Thousands of Asiatic black bears, known as moon bears because of the white crescent markings on their chests, are confined to suffer on bear farms, some trapped in cages no larger than a telephone booth for their entire lives.
Bear farming was started as a way to collect bile from the bears’ gall bladder, which is used in traditional Asian medicine, and was considered as a way to protect the number of moon bears in the wild through captive breeding. However, bears are still showing up with injuries indicative of being illegally trapped in the wild. Some bears also have their teeth cut back or their claws removed to make them easier to handle.
Bile extraction may be performed by permanently implanting a catheter in a bear’s abdomen or by the newer “free dripping” technique.
The “free-dripping” technique is now the only permitted method of bile extraction. This method involves surgery to create an open hole or fistula in the abdomen through which bile drips out. While this is promoted as “humane” and appears more aesthetically pleasing than a metal catheter implant, Animals Asia’s investigations and veterinary assessments show that this technique is as inhumane, if not more so, than the older methods and causes a high mortality rate on the farms.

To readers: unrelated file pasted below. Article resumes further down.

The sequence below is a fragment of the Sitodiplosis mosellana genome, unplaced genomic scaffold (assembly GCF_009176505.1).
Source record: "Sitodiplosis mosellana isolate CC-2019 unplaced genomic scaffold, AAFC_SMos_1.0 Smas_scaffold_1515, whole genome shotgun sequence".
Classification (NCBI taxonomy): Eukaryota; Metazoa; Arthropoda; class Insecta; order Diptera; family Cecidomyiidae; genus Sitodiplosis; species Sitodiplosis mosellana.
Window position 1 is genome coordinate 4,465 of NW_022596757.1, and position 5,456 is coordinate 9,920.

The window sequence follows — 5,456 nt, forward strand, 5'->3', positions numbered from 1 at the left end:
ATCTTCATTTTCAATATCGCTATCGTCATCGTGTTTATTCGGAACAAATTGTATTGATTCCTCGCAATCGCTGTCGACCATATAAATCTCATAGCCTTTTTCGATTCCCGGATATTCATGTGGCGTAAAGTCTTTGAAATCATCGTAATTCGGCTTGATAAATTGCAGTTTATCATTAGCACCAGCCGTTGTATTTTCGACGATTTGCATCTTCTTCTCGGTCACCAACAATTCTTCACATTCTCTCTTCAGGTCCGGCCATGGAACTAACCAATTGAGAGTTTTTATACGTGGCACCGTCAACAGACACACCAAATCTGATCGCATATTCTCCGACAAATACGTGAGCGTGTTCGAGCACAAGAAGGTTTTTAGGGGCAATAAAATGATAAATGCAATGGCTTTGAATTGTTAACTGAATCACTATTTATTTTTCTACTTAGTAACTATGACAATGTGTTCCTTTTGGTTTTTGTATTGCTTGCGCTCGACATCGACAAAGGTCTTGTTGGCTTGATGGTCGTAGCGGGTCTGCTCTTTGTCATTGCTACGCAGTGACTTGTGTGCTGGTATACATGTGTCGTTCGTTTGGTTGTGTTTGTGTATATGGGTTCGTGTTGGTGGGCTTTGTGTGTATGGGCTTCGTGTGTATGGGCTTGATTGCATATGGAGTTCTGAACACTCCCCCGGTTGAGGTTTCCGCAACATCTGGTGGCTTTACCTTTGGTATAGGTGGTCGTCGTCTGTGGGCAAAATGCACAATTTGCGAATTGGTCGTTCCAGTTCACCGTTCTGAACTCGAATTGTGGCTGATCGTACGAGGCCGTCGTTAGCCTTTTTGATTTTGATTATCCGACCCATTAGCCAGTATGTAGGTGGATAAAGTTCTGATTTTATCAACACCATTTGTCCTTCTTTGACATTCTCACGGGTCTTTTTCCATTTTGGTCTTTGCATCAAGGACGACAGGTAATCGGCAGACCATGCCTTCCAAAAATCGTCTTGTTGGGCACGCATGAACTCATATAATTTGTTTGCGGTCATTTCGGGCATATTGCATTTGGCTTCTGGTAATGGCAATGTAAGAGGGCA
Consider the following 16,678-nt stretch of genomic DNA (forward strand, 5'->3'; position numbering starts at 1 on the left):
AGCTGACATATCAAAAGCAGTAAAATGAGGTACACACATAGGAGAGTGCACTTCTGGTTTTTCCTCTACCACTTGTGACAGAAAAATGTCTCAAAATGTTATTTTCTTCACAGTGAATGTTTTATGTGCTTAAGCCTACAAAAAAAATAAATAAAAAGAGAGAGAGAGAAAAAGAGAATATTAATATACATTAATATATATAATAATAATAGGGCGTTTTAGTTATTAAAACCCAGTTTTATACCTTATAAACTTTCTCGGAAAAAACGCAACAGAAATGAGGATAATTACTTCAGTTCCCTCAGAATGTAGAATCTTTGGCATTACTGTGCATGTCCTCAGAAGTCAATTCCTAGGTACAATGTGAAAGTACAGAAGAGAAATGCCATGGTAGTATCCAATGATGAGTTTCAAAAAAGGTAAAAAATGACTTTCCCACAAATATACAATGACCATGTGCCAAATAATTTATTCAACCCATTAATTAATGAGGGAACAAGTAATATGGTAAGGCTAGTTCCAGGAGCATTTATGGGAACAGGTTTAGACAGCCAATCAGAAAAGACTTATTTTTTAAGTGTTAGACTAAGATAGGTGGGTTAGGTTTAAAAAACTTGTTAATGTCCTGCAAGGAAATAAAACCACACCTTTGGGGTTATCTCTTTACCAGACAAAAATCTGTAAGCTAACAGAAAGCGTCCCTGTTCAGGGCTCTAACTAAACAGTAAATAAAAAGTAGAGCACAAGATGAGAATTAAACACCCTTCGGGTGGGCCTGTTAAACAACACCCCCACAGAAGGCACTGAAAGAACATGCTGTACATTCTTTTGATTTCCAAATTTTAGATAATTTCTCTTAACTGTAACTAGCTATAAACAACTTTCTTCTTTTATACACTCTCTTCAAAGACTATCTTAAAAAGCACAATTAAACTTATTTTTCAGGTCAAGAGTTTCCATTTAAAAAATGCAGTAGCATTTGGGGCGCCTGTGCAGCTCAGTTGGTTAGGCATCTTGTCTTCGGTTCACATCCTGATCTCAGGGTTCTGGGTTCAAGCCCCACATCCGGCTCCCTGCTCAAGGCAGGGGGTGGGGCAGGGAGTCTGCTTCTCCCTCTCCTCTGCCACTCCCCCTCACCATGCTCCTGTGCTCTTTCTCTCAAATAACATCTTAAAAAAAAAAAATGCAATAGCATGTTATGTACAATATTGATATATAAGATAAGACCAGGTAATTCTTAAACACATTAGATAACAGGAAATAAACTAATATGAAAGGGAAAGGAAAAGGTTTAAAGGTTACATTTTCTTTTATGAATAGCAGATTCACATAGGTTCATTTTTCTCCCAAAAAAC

Unfortunately, bear farming is legal and requires owners to be licensed by the government. The World Society for the Protection of Animals estimates that approximately 12,000 bears are currently suffering on bear farms around Asia, with an estimated 16,000 left in the wild and are considered an endangered species.
Under the Convention of the International Trade in Endangered Species (CITES), the commercial export of bear parts is illegal, including gall bladders and bile. Wildlife DNA Services has created a protein detection kit that is being tried in Canada and Australia by customs and wildlife officials.
The active ingredient in bear bile, UDCA, can be synthetically created without the use of animals. Additionally, a report by the Chinese Association of Medicine and Philosophy and EarthCare has established that there are at least 54 herbal alternatives to bear bile, including Chinese ivy stem, dandelion, chrysanthemum, common sage and rhubarb. The alternatives are both cheap and effective, according to Animals Asia.
Since October 2000, over 40 bear farms have been closed down by the Government and over 245 bears released into the care of Animals Asia’s Moon Bear Rescue Centre in Sichuan. The World Society for the Protection of Animals is working on a similar campaign to encourage Asian governments, practitioners and consumers to promote alternatives to bear bile.
The compassion with which we’ve been given as humans, the only creature on earth who is able to help other life, includes the knowledge that healing does not come at the injury of another life. It includes the concept of respect for the living conditions of others.
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